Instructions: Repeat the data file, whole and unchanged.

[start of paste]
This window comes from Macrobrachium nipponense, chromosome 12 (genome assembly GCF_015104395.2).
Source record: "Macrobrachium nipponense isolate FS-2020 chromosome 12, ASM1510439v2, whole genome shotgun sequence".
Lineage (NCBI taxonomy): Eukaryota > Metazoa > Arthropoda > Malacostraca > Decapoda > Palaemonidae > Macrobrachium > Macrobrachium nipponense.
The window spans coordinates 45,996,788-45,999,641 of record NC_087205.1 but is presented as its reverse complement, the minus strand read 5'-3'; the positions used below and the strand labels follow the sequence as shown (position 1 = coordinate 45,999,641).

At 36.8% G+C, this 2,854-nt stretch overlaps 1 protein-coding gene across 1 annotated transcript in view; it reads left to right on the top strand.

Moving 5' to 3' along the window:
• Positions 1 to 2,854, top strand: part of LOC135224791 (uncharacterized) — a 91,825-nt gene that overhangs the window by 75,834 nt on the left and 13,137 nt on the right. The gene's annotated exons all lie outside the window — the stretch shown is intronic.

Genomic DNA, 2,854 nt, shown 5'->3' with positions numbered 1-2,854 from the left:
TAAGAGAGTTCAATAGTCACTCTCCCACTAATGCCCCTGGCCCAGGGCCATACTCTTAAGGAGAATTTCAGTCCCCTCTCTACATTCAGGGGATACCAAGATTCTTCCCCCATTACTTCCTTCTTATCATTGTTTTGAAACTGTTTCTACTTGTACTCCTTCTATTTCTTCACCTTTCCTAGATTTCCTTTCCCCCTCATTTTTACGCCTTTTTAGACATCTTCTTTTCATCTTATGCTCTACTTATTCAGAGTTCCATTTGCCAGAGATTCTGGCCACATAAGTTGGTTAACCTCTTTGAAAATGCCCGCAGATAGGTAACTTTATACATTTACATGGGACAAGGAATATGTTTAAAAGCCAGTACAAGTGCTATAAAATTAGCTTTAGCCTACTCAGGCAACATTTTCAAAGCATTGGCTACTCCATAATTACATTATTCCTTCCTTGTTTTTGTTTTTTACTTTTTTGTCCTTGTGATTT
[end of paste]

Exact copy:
This window comes from Macrobrachium nipponense, chromosome 12 (genome assembly GCF_015104395.2).
Source record: "Macrobrachium nipponense isolate FS-2020 chromosome 12, ASM1510439v2, whole genome shotgun sequence".
Lineage (NCBI taxonomy): Eukaryota > Metazoa > Arthropoda > Malacostraca > Decapoda > Palaemonidae > Macrobrachium > Macrobrachium nipponense.
The window spans coordinates 45,996,788-45,999,641 of record NC_087205.1 but is presented as its reverse complement, the minus strand read 5'-3'; the positions used below and the strand labels follow the sequence as shown (position 1 = coordinate 45,999,641).

At 36.8% G+C, this 2,854-nt stretch overlaps 1 protein-coding gene across 1 annotated transcript in view; it reads left to right on the top strand.

Moving 5' to 3' along the window:
• Positions 1 to 2,854, top strand: part of LOC135224791 (uncharacterized) — a 91,825-nt gene that overhangs the window by 75,834 nt on the left and 13,137 nt on the right. The gene's annotated exons all lie outside the window — the stretch shown is intronic.

Genomic DNA, 2,854 nt, shown 5'->3' with positions numbered 1-2,854 from the left:
TAAGAGAGTTCAATAGTCACTCTCCCACTAATGCCCCTGGCCCAGGGCCATACTCTTAAGGAGAATTTCAGTCCCCTCTCTACATTCAGGGGATACCAAGATTCTTCCCCCATTACTTCCTTCTTATCATTGTTTTGAAACTGTTTCTACTTGTACTCCTTCTATTTCTTCACCTTTCCTAGATTTCCTTTCCCCCTCATTTTTACGCCTTTTTAGACATCTTCTTTTCATCTTATGCTCTACTTATTCAGAGTTCCATTTGCCAGAGATTCTGGCCACATAAGTTGGTTAACCTCTTTGAAAATGCCCGCAGATAGGTAACTTTATACATTTACATGGGACAAGGAATATGTTTAAAAGCCAGTACAAGTGCTATAAAATTAGCTTTAGCCTACTCAGGCAACATTTTCAAAGCATTGGCTACTCCATAATTACATTATTCCTTCCTTGTTTTTGTTTTTTACTTTTTTGTCCTTGTGATTT